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Helen Lockett: 'Staff with the courage to stand up for patients are role models'

Speak Out Safely is an important campaign if we are to develop cultures that are honest and transparent, says Helen Lockett

Like many NHS trusts, Liverpool Community Health Trust has signed up to support Nursing Times’ Speak Out Safely campaign. This aims to ensure that healthcare providers listen to, support and value staff who raise concerns about the quality of care, and learn from the issues they raise.

Working in the NHS, after the Francis, Keogh and Berwick reports, I believe it is an important campaign if we are to develop cultures that are honest and transparent.

It is every nurse’s professional and moral duty to report care failings. As Edmund Burke, the Irish political philosopher, famously said: “All that is necessary for evil to succeed is for good men to do nothing.”

We need to actively encourage staff to raise the alarm if they see poor practice and to protect them when they do so. I have written previously for Nursing Times on one of the chief nursing officer’s 6Cs - “courage” (“Have the courage to challenge others,” It does take a great deal of courage to raise concerns because we fear reprisal or exclusion from the team. It takes a great deal of courage to put our heads above the parapet.

“Staff who were courageous enough to stand up for patients must be protected and be seen as positive role models”

In any of the high-profile cases of institutional failings, before and after Mid Staffs, there were always staff, as well as patients and carers, who did raise the alarm - but no one listened. Without those people, the extent of the failings would not have come to light. They acted in the best interests of patients and exercised their duty of care - and duty of candour.

Staff who were courageous enough to stand up for patients must be protected and be seen as positive role models. At Liverpool Community Health Trust, we encourage staff to use the following channels to raise concerns: line managers; the director of nursing; board non-executives - these people are not employees and it is their role to be an independent yet critical friend to the trust; trade unions; the clinical commissioning group chief nurse; the national whistleblowing helpline - 08000 724 725; and the Care Quality Commission.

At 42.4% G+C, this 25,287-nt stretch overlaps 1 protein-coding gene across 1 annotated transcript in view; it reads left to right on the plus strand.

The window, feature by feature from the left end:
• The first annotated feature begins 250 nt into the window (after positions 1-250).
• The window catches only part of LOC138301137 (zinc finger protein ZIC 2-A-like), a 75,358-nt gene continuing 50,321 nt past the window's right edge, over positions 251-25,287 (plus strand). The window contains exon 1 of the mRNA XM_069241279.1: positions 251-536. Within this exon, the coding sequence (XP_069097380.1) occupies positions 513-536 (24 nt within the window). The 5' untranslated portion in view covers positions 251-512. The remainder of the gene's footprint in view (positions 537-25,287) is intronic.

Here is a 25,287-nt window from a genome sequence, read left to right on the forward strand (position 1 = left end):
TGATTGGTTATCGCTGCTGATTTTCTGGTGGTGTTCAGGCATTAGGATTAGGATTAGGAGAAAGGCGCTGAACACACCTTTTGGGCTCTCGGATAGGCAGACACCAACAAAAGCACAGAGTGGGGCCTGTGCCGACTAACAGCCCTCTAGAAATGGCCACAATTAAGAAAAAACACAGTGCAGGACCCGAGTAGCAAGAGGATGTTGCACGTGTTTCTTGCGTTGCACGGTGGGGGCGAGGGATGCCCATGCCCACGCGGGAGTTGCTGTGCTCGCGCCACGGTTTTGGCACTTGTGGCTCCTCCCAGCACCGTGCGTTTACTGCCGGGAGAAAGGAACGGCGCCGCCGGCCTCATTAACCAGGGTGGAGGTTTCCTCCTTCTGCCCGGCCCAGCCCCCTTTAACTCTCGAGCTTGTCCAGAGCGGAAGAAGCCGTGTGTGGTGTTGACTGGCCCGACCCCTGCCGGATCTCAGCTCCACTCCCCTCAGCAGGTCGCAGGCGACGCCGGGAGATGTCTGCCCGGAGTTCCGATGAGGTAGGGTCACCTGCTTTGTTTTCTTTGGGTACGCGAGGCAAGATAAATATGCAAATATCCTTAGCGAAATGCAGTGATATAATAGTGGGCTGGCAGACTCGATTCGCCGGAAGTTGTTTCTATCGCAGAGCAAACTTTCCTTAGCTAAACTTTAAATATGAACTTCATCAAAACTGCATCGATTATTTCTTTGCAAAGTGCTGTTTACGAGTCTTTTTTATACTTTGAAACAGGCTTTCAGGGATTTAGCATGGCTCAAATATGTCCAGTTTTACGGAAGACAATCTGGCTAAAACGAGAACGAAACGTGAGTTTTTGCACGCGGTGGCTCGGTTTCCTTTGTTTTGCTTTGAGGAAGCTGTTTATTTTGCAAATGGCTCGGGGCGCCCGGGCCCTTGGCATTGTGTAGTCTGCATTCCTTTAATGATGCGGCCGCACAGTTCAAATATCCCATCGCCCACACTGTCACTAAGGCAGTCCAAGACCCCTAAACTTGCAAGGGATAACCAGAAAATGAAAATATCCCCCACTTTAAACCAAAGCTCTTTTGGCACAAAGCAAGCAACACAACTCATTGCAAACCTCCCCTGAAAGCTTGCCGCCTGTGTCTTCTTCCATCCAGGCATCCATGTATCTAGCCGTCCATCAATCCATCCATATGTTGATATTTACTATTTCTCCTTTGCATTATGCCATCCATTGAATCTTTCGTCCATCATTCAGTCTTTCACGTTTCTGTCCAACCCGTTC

It is the responsibility of senior management to ensure people feel supported and that they will not suffer reprisals for raising concerns or incident reporting. If nurses feel reporting concerns is the norm and good practice, they may not feel the need to blow the whistle. Whistleblowing should feel like a last resort when all other avenues have been exhausted.

Organisations and employers need to develop the culture where staff are listened to and their ideas implemented. This is not easy to achieve in large organisations, but can be achieved through:

  • Creating forums for professionals where they can learn from good practice and share ideas;
  • Developing line managers to feel skilled and equipped to challenge poor practice and listen to ideas and concerns when they are raised;
  • Using techniques such as appreciative enquiry and coaching so every mistake or incident is a learning opportunity and does not necessarily result in a disciplinary;
  • Using structured programmes such as Listening into Action, led by clinicians.

We need to create an environment in the NHS where all organisations can learn from the best and aspire to be the best.

The Berwick report stated: “Fear is toxic to both safety and improvement.” This quote is true, for both individuals and organisations. People must feel safe and be protected if they raise concerns. Organisations also need to feel safe from reprisals such as reputational damage, to be open and transparent about their failings and be supported to learn and continuously improve the quality of their care.

Helen Lockett is director of operations and executive nurse at Liverpool Community Health

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